The publicly-known evidence that Trump and others obstructed justice is powerful and growing. Trump confessed publicly that he fired Comey because of the Russia investigation. The confession is buttressed by a substantial mound of circumstantial evidence showing that Trump acted with corrupt intent to block the investigation. It includes Trump’s clumsy effort to extract an oath of loyalty from Comey and his “suggestion” to Comey that he drop the investigation of Michael Flynn. Indeed, Trump’s eagerness to protect Flynn suggests that Trump at the very least knew about Flynn’s call to Russian Ambassador Kislyak to discuss lifting sanctions at the time, and may have instructed Flynn to contact Kislyak. The evidence of obstruction also includes the irregular circumstances surrounding Comey’s firing, including the drafting of conflicting memos in the White House and Department of Justice and Trump’s changing explanations for the firing. The mound of circumstantial evidence grew recently with the emergence of details about Trump’s role in drafting a false statement about the Trump Jr. meeting in Trump Tower with Russians and his efforts to dissuade Sessions from recusing himself from the investigation.

Who will be indicted? Most likely, not Trump. The ultimate decision rests with Deputy Attorney General Rod Rosenstein, who has the authority to disapprove Mueller’s recommendations. Rosenstein, doubtless, will feel bound by the legal opinions of the Department of Justice’s Office of Legal Counsel, which preclude indictment of a sitting president. Mueller will send his report to Congress.

That leaves Trump Jr. and Kushner as the next obvious candidates. Trump Jr.’s primary defense – other than false denials – is that he was too ignorant to know any better. Given Trump Jr.’s public performance, it is reasonable to suspect that he has not been fully forthcoming or honest with investigators, which would deepen his jeopardy. He has also been interviewed twice by congressional investigators.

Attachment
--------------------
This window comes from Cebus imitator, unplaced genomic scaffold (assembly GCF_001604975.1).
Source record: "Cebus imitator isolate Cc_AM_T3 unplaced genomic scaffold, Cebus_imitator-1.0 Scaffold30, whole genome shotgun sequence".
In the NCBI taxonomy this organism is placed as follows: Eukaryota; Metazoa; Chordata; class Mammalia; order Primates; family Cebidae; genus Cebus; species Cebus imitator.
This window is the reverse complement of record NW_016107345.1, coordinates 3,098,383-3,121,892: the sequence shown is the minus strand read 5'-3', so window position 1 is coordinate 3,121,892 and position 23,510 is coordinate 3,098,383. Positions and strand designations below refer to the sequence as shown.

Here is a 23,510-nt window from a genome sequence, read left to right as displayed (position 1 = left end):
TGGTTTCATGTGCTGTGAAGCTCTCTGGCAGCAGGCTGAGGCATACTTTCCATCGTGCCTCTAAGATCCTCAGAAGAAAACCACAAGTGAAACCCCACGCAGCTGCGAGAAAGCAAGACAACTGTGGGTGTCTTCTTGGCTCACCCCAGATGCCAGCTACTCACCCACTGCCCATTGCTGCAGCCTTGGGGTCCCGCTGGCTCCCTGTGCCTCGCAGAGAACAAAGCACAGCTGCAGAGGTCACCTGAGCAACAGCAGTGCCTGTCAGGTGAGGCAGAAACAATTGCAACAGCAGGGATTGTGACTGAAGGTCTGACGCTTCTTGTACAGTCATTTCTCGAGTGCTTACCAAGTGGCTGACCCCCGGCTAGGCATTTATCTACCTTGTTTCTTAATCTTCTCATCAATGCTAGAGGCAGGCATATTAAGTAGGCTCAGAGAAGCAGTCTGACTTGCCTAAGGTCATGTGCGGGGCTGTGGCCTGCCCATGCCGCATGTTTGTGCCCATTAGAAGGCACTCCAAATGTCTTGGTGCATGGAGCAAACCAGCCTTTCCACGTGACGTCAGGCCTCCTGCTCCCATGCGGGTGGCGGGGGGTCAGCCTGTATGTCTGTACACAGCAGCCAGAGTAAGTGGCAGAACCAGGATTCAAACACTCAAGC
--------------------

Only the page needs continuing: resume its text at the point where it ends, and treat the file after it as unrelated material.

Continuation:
Kushner appears central to both the collusion and obstruction inquiries and, along with Trump Sr., is the most vulnerable in the investigation of financial misconduct. Kushner’s repeated failure to file complete financial disclosure forms, while likely unlawful in itself, raises suspicion that he has things to hide. Regarding collusion, he participated in the “treasonous” meeting in Trump Tower. He also oversaw the campaign’s data operation, which would have been the most likely vehicle for collusion with Russians in targeting voters. Regarding obstruction, Kushner purportedly was with Trump on the campaign plane during the drafting of the false statement that the meeting dealt only with adoption. He was also with Trump at Trump’s Bedminster New Jersey golf club the weekend that Trump resolved to fire Comey and is reported to have urged the move.

Because investigations of large criminal enterprises generally work from the fringes toward the center, Mueller may have smaller fish to fry before he reaches Trump Jr. and Kushner, but the investigation appears headed in their direction.

Putting aside Congress for a subsequent post, two fundamental issues hang over the Mueller investigation — the fates of Attorney General Jeff Sessions and Deputy Attorney General Rosenstein. Sessions, of course, recused himself from the investigation, putting Rosenstein in charge. Trump wants desperately to fire Sessions and replace him with someone who will take back the reins from Rosenstein and tamp down, if not shut down, the investigation. That appears unlikely now, since Sessions wants to stay and has strong backing in the Senate (though his support is cracking in the House).

So, at least for now, Rosenstein is in charge. It remains a mystery why. As I’ve written before, he is an important witness in the events surrounding the firing of Comey. After meeting with Trump, he wrote the memo that Trump relied on initially to explain the firing. It is untenable for a witness in an investigation to supervise it. The possibility remains that he will have to recuse himself as the evidence develops.

Finally, Mueller will want to interview Trump. While there may be some haggling over the time, place, and length of the interview, if the grand jury issues a subpoena, Trump will have to submit or assert his Fifth Amendment privilege against self-incrimination. Given his past rejection of sound legal advice and the political consequences of taking the Fifth, odds are he will talk eventually. Once that interview is scheduled, we’ll know the investigation is nearing its most critical phase.

Sign up to get Yeomans Work in your inbox!

Bill Yeomans is the Senior Justice Fellow at Alliance for Justice. He currently serves as Lecturer in Law at Columbia Law School, and previously taught constitutional law, civil rights, and legislation at American University Washington College of Law. He also served for 26 years in the Department of Justice, where he litigated cases involving voting rights and discrimination in employment, housing, and education, and prosecuted police officers and racially motivated violent offenders before assuming a series of management positions, including acting Assistant Attorney General. For three years, Bill served as Sen. Edward M. Kennedy’s chief counsel on the Senate Judiciary Committee, and has also held positions at AFJ and the American Constitution Society. The opinions of the writer are his own and do not necessarily represent the positions of Alliance for Justice.